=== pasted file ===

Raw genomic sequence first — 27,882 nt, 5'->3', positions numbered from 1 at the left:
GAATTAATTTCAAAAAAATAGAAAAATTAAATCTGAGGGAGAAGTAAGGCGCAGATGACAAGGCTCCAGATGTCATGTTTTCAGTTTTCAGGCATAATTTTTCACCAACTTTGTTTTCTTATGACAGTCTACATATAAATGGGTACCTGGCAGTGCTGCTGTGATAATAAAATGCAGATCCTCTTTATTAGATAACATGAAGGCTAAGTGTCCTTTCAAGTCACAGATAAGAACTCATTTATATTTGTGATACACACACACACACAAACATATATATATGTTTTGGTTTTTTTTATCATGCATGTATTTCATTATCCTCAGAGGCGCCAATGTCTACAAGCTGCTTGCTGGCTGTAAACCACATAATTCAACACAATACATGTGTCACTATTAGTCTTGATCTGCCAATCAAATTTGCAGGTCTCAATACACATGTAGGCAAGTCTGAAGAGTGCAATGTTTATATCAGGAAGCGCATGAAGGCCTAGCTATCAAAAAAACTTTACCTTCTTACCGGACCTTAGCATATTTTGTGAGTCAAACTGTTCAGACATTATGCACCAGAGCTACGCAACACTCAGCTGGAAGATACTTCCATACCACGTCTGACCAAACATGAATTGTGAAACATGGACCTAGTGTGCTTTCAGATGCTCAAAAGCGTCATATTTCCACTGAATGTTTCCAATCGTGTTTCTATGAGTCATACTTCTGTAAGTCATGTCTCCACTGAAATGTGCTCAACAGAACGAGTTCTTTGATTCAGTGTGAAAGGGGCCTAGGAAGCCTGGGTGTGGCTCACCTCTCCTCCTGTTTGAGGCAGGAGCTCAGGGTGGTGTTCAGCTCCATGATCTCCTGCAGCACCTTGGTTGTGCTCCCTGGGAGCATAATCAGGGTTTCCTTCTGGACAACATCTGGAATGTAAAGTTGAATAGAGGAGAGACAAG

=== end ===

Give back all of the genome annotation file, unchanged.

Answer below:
Raw genomic sequence first — 27,882 nt, 5'->3', positions numbered from 1 at the left:
GAATTAATTTCAAAAAAATAGAAAAATTAAATCTGAGGGAGAAGTAAGGCGCAGATGACAAGGCTCCAGATGTCATGTTTTCAGTTTTCAGGCATAATTTTTCACCAACTTTGTTTTCTTATGACAGTCTACATATAAATGGGTACCTGGCAGTGCTGCTGTGATAATAAAATGCAGATCCTCTTTATTAGATAACATGAAGGCTAAGTGTCCTTTCAAGTCACAGATAAGAACTCATTTATATTTGTGATACACACACACACACAAACATATATATATGTTTTGGTTTTTTTTATCATGCATGTATTTCATTATCCTCAGAGGCGCCAATGTCTACAAGCTGCTTGCTGGCTGTAAACCACATAATTCAACACAATACATGTGTCACTATTAGTCTTGATCTGCCAATCAAATTTGCAGGTCTCAATACACATGTAGGCAAGTCTGAAGAGTGCAATGTTTATATCAGGAAGCGCATGAAGGCCTAGCTATCAAAAAAACTTTACCTTCTTACCGGACCTTAGCATATTTTGTGAGTCAAACTGTTCAGACATTATGCACCAGAGCTACGCAACACTCAGCTGGAAGATACTTCCATACCACGTCTGACCAAACATGAATTGTGAAACATGGACCTAGTGTGCTTTCAGATGCTCAAAAGCGTCATATTTCCACTGAATGTTTCCAATCGTGTTTCTATGAGTCATACTTCTGTAAGTCATGTCTCCACTGAAATGTGCTCAACAGAACGAGTTCTTTGATTCAGTGTGAAAGGGGCCTAGGAAGCCTGGGTGTGGCTCACCTCTCCTCCTGTTTGAGGCAGGAGCTCAGGGTGGTGTTCAGCTCCATGATCTCCTGCAGCACCTTGGTTGTGCTCCCTGGGAGCATAATCAGGGTTTCCTTCTGGACAACATCTGGAATGTAAAGTTGAATAGAGGAGAGACAAG